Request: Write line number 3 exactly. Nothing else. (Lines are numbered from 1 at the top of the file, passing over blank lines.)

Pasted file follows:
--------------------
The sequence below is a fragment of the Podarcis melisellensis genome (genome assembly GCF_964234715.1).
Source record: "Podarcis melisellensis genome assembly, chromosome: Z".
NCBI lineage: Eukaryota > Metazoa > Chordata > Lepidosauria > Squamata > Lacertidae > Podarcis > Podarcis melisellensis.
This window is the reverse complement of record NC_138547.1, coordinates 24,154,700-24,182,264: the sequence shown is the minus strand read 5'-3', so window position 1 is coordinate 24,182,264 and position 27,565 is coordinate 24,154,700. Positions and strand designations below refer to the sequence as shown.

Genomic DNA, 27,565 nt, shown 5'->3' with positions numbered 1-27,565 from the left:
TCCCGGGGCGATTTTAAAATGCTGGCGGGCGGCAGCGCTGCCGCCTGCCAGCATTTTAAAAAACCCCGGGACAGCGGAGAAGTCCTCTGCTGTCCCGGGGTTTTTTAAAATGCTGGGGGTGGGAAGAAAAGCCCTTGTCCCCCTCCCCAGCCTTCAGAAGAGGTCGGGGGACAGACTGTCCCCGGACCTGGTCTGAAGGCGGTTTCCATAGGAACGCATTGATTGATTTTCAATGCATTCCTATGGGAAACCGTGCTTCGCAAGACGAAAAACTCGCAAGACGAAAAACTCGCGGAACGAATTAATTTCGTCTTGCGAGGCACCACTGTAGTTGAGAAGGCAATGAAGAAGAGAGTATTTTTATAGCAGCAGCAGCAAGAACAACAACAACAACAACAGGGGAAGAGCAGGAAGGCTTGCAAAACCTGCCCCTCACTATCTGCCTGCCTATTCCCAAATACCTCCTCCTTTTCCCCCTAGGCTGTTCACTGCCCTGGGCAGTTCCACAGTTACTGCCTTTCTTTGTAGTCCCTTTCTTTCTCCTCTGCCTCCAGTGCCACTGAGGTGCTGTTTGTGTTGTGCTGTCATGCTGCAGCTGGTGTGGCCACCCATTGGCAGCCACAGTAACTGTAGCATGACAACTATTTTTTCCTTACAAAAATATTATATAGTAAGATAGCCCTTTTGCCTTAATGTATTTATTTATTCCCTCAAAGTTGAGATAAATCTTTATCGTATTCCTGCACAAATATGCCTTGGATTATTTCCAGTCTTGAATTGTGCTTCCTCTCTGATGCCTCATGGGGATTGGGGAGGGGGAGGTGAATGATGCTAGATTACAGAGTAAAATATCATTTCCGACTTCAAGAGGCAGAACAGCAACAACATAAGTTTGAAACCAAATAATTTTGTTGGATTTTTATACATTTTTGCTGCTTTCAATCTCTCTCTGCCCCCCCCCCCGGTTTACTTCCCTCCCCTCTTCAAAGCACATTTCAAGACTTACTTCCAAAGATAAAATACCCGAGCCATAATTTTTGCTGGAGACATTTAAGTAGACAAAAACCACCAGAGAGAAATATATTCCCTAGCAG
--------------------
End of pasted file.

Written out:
NCBI lineage: Eukaryota > Metazoa > Chordata > Lepidosauria > Squamata > Lacertidae > Podarcis > Podarcis melisellensis.